Status: Finished, yo

Not a Sound


The trumpet-boy owns a plain green Jeep. He opens the door for me and then goes in on his own side after I get in. I close the door and he settles in. He starts up the car and gets going.

So, you can point to me the direction I need to go, is that fine? The trumpet-boy makes sure he's full-on facing me when he says this.

I nod and point to the left from the parking-lot. I'm done crying, but I feel like I'm going to start again. My temples throb and my eyes are sore, and the stickiness of the soda is gluing my shirt to my back. I feel like it's staining the boy's sweatshirt, but I don't want to take it off and stain his car too.

The boy is tapping his hands on the wheel. I wonder if he's listening to music. Then I feebly touch him on the shoulder.

Yeah? He turns, his eyes concerned.

I point back to the school and frown. I mime writing and reading with my hands.

Oh, class? He blinks. Did you want to go back?

No, I shake my head to try to get it across. I gesture to him. I mean you.

Oh. Little by little, a wry smile snakes onto his face. I can live without it. Besides, it's not too important. Band is my important class.

I nod and face front. Then I point to the right at the stoplight. The boy doesn't initially see it, so I tap him again and he nearly swerves through the intersection turning right. Oops, he says. I feel myself blanch and grip the seat. The boy's shoulders rack with laughter. I didn't mean to do that. Ah well, we're not dead, right?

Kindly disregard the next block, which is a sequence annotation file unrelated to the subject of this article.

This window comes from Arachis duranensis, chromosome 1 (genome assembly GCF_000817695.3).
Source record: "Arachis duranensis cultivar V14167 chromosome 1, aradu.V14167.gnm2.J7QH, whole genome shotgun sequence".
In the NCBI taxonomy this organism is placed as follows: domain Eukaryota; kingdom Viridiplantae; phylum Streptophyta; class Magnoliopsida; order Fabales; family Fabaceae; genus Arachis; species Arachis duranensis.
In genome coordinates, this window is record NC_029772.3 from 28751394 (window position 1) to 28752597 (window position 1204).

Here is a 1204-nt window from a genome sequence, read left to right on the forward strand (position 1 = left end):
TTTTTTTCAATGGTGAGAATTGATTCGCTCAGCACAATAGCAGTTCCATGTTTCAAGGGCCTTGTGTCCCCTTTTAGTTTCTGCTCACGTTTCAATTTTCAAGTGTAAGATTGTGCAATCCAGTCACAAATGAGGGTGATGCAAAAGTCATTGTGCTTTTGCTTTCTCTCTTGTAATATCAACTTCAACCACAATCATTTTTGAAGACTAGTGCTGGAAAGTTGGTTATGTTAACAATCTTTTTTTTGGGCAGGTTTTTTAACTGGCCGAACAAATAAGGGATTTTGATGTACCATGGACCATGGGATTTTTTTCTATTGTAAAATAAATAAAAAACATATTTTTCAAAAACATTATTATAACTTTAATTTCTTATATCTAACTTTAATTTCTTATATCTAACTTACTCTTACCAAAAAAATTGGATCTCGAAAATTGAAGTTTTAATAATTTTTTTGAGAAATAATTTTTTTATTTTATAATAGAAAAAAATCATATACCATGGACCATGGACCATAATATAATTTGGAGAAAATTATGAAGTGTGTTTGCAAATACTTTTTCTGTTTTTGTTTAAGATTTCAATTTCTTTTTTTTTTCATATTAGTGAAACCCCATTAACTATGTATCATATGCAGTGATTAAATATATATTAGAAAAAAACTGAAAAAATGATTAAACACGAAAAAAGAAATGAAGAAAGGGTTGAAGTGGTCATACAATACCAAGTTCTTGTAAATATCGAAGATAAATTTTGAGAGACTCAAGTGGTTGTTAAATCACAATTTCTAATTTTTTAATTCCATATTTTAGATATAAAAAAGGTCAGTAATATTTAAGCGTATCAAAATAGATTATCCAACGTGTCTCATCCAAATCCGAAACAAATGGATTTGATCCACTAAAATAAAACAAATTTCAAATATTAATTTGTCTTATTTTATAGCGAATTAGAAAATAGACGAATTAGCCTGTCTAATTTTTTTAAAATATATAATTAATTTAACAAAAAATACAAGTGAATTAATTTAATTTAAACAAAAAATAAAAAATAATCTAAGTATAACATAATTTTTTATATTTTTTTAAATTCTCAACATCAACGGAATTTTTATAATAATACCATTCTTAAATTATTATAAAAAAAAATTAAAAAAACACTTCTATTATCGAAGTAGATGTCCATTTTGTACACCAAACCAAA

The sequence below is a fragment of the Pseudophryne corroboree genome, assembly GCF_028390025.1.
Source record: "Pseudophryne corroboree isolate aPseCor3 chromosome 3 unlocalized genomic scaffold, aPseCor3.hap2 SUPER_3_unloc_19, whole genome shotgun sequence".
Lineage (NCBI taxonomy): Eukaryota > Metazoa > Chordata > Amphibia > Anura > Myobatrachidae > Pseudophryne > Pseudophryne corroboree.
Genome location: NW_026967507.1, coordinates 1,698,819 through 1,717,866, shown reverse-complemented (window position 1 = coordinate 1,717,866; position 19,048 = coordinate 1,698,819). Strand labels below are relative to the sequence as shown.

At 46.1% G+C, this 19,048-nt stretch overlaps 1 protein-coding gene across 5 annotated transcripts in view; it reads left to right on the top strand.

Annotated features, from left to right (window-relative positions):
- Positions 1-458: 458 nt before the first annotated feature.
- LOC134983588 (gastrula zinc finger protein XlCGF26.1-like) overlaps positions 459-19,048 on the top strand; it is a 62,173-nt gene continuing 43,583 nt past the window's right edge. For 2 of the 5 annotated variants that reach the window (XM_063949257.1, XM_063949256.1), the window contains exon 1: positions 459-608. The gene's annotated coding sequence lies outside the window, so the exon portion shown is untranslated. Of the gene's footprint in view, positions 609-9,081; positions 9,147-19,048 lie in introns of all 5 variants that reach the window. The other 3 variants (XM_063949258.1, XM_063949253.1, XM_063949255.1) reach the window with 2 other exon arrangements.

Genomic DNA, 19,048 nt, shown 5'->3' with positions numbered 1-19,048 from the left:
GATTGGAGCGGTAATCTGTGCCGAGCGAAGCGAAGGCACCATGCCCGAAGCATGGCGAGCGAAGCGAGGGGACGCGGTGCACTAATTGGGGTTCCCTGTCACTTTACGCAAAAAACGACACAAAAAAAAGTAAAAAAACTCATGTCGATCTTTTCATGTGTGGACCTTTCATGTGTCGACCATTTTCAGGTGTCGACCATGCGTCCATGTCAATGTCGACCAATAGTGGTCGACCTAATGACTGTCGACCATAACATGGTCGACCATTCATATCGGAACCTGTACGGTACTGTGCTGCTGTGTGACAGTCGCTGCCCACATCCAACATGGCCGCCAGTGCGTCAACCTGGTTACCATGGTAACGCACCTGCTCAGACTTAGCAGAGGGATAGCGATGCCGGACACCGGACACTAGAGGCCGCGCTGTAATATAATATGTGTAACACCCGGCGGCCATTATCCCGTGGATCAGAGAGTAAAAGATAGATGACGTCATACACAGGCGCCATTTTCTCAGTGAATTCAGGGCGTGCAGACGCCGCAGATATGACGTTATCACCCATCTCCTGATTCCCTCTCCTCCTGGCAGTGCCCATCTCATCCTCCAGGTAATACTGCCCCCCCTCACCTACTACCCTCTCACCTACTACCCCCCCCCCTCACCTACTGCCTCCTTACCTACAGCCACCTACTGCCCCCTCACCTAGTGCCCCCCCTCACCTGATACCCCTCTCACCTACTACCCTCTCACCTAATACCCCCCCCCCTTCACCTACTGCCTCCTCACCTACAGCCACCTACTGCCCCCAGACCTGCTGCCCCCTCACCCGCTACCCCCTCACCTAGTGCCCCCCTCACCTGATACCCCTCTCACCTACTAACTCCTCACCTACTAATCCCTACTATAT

I feel a nervous giggle in my chest and I let rise up, though I'm not sure if it comes out or not. The trumpet-boy just grins cheesily and drives on. Is there any more turns coming up?

I shake my head and exhale all the nervousness out. The rattling in my chest disappears through the breath coming through my mouth. The boy still taps his steering wheel in a random, silent beat with his hands.

I motion with a long gesture forward. It's a long way, huh? he asks.

I nod and make a number with my fingers.

Three miles? I nod. But it's straight down? I nod again. That's pretty convenient if you're biking, but I guess it can get boring too. The trumpet-boy grins and continues his beat on the steering wheel. I look at his radio and see nothing on, not even a CD playing. For some reason this makes me smile.

The rest of the ride is without conversation, but it's comfortable. I let myself ease back into the seat and watch the boy's hands move along the wheel, and at that moment, I really feel the silence. It's okay, though. It's not terrifying. It's a peculiar feeling, though.

I almost doze off before I realize we're almost at my house.

I jolt to a start, but gently touch the boy's arm and point to the creamy white house at the end of the block. That one? he asks. The one with the blue mailbox?

I nod, and he swerves again into the driveway, nearly taking out said mailbox. I'm fully awake now. The boy steadily parks and turns off the car. We're here in one piece, he says.

I breathe in and out. Then I relax. Thank you, I motion.

No problem. He smiles.

But then it hits me. I left my backpack at McDonalds. My eyes widen and I look at the trumpet-boy urgently. I gesture shrugging a backpack on. He watches me for a moment before he understands.

You left your backpack. I nod swiftly. The boy smiles a little. I'll bring it to you after school, don't worry. I won't go through it or anything. It's blue, right?

I nod again. Thank you, I sign.

No problem. But he frowns. I hope you feel better. Don't hesitate to get me of something goes wrong again.

That makes tears well up in my eyes again. I hold them back as much as I could, but that was like stopping a flood from a broken dam by plugging the crack with a twig. They pour out and the trumpet-boy wraps me up in a soft hug. I can only stand there. After a few seconds, the boy releases me. I'll see you soon, he says.

I nod and look at me feet. Yeah. See you soon.